• Spaghetti alla carbonara (Jono Fleming)Source: Jono Fleming
We know you’re homemade carbonara tastes good. But is it ‘right’? This is how you make a truly, traditional carbonara.
Yasmin Noone

21 Jun 2022 - 2:07 PM  UPDATED 21 Jun 2022 - 2:07 PM

--- Season 3 of Cook like and Italian with Silvia Colloca airs Tuesdays at 8pm on SBS Food, or stream it free via SBS on Demand ---


You may be quite proud of your homemade spaghetti carbonara recipe, created with your special touch. But we have to ask: is it really a carbonara?

According to the Italian Academy of Cuisine, the original recipe for “spaghetti or pasta carbonara” is one of the most misinterpreted recipes outside of Italy.

To cook this dish the ‘right’ way according to the purists, you must avoid all temptation to tamper with the genius behind the original Roman recipe.

Sounds harsh? Fear not. Here are some easy-to-follow rules (and permitted modifications) for making a true Lazio carbonara, the “right” way.

Spaghetti alla carbonara

This pasta is a classic for a reason – it brings together simple elements of egg, pecorino and guanciale into creamy, salty, meaty harmony. Traditionally only pecorino is used, but you can substitute half Parmigiano Reggiano if you prefer.

Must-have ingredients

The purist recipe for carbonara dictates that there are only five ingredients: pasta, pork cheek, eggs, cheese and pepper. That’s it.

A real carbonara does not contain onion, garlic, or cream.

Which pasta do you use?

Traditionally, a carbonara sauce should always be paired with pasta that has a shape bearing a large ratio of surface area to volume, to allow the raw egg to be properly cooked. That’s why long and thin types of pasta work perfectly.

Spaghetti is the first choice but you can also use bucatini, linguine or fettuccine.

Always cook the pasta in salted boiling water – remember that the water needs to be as salty as the sea.

How about the cheese? 

Should you add Parmigiano-Reggiano, Grana Padana or Roman pecorino? If you want to play it safe, go for the choice bearing the same origins as the dish.

In this case, Roman pecorino wins out. However, there may be some room for forgiveness if you use a mix of hard Italian cheeses, including pecorino.

Let the guanciale render slowly and don't throw away the fat.

Bacon v guanciale 

This dish is 'supposed' to be made with guanciale, an Italian cured meat prepared from pork cheeks. That’s why guanciale (the name comes from the Italian word for cheek) is used as it’s a speciality of the Lazio region, where the dish originates. However, if you can’t find guanciale, pancetta is the next best substitute – not bacon.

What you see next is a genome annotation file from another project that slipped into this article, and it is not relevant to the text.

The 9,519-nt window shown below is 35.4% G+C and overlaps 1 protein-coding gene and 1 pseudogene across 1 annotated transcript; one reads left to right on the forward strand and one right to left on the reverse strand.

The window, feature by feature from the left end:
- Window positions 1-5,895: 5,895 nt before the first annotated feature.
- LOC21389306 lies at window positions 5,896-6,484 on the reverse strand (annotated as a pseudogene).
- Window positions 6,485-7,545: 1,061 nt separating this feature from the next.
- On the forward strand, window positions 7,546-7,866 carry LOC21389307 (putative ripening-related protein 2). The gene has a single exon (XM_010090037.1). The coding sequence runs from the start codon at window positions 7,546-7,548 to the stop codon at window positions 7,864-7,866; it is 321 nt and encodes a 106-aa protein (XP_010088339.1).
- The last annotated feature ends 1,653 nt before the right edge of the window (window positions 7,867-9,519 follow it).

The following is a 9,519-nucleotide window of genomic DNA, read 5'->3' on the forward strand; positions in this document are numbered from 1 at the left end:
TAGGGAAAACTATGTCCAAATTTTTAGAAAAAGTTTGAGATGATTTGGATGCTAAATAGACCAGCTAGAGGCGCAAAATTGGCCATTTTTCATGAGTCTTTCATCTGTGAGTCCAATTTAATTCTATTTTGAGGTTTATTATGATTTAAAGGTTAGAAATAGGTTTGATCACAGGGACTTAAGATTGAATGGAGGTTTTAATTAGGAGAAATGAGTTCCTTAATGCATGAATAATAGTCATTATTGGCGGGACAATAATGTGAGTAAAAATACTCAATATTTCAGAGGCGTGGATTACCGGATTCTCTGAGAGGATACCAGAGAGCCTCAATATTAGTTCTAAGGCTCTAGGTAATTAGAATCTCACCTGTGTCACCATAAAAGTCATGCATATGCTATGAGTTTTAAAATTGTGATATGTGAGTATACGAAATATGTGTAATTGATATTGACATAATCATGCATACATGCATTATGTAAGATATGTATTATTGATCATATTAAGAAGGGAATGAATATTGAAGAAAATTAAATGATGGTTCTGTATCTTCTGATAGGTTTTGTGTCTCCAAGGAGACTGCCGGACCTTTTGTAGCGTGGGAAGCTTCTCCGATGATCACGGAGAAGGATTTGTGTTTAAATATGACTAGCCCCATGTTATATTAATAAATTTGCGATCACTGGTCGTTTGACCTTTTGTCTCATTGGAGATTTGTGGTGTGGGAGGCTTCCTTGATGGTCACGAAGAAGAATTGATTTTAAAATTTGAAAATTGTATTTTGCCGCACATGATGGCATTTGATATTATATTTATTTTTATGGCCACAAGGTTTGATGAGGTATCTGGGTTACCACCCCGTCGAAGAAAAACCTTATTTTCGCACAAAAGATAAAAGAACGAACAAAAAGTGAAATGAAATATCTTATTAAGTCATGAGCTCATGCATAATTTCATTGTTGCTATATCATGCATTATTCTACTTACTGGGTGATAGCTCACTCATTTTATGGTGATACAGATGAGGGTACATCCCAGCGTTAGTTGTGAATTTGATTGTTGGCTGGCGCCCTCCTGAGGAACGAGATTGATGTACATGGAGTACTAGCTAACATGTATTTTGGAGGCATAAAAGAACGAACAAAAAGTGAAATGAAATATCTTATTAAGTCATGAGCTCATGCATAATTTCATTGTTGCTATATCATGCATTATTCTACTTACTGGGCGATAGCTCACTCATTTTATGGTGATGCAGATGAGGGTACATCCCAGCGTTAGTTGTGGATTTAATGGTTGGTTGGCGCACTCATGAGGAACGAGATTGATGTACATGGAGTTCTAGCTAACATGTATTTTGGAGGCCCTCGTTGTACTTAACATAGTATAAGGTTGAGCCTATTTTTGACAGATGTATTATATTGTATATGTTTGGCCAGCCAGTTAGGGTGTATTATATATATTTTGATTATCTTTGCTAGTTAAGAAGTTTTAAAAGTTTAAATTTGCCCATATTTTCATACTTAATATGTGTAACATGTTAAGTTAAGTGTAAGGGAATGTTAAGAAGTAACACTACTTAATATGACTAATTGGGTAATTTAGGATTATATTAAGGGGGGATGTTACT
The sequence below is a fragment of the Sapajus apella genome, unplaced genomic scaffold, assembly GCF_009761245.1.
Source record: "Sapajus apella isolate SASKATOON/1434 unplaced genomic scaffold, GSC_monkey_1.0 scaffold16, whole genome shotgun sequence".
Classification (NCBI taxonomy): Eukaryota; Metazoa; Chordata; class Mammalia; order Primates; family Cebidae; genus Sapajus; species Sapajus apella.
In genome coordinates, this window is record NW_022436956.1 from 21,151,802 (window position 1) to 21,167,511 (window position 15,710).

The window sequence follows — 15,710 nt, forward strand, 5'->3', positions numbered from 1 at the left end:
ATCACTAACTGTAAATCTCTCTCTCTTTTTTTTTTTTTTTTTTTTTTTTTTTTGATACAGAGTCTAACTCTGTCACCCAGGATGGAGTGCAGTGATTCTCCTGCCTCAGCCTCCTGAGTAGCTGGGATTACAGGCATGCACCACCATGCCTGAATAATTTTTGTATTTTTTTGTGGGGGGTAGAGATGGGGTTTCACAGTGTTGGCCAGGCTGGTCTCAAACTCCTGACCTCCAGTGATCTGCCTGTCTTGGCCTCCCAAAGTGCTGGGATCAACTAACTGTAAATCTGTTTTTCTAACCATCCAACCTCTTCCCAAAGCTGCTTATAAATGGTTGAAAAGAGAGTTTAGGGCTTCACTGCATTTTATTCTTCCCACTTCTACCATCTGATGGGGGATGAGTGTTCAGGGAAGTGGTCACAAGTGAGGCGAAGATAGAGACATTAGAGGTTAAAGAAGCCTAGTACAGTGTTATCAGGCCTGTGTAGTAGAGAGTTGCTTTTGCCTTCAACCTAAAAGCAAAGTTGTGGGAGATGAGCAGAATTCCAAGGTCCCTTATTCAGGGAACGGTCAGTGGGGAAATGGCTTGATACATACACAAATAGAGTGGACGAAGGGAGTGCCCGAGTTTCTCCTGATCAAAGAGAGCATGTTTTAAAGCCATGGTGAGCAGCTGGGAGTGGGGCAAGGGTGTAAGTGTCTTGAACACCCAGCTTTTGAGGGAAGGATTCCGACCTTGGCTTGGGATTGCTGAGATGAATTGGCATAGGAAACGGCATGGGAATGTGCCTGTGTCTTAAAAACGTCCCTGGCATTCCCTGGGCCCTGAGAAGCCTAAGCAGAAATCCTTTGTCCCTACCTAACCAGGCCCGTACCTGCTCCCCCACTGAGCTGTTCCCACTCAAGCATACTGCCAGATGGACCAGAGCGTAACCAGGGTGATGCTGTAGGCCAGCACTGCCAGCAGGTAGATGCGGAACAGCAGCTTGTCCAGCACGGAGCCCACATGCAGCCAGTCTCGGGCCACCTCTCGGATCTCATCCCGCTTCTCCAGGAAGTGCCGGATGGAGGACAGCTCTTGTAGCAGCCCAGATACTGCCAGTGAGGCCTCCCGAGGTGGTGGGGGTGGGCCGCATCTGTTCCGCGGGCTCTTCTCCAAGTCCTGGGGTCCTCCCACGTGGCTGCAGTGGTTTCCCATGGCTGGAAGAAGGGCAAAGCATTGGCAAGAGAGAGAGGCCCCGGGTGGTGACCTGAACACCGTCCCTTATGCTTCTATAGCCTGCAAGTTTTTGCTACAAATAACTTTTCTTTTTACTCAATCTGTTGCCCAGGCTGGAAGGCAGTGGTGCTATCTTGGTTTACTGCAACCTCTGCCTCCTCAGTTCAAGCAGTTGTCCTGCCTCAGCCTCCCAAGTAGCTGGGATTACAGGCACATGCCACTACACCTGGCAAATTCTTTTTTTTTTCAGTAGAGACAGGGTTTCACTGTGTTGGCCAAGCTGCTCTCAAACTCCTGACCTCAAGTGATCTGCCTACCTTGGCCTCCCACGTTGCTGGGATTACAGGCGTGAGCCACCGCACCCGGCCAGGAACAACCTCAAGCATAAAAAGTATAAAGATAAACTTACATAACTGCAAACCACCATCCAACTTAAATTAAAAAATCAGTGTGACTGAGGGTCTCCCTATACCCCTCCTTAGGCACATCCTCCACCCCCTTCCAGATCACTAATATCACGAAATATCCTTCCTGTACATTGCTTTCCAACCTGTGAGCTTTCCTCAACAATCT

When you’re frying the guanciale, avoid using olive oil. Start the pan from cold and let it render. The idea is to fry the meat in its own fat. That way, the rendered fat will add flavour to your sauce.

Egg yolks or whole eggs?

If you ask Silvia Colloca – host of the SBS show, Cook Like An Italian – you should only use egg yolks when making carbonara.

“A humble ingredient like the egg becomes this incredible, creamy, binding sauce that is quite magical, but it’s also a little bit tricky,” Colloca says in episode six of the third series. “The thing about egg when it touches the heat is that it coagulates really quickly. It cooks. It scrambles. It becomes frittata and we don’t want that.

“[So] my way of doing carbonara that works every single time is to separate the eggs and just use the yolks.”

Other recipes call for using a mix of whole eggs. So a good midpoint is to use a ratio of whole eggs to egg yolks.

Whichever method you choose, the effect should remain traditional. You want the eggs to just start to curdle, to give your dish creaminess. Egg whites will provide texture but too much could make the eggs curdle. Meanwhile, egg yolks help to bind the pork fat to the sauce. This also helps to enhance the creaminess.

So a good rule to follow is to include one egg yolk per person and one egg white per four people.

Order is important

Have your cold beaten eggs, cheese and pepper combination ready to go. Then add it to pasta that has already been cooked al dente and that’s just been quickly mixed with guanciale (and its juices) in the pan. Turn the heat off. Pour the egg-cheese-pepper mixture into the pan with a bit of pasta water. Stir to combine.

If your sauce is too runny, add more cheese. But if you notice that it’s too thick, add a few tablespoons – one at a time – of pasta water until you land at the right consistency.

Spaghetti alla carbonara

A final word to your guests

“The fundamental truth about carbonara is that you eat it straight away [once it’s cooked],” says Colloca. 

“It cannot sit. It’s not forgiving. So if you’re making this for your friends and they’re fiddling about grabbing the wine and enjoying some fresh air on the balcony, you sit them down.

“You make sure they’re sitting down when you cook the pasta because as it’s ready it’s got to be eaten.”

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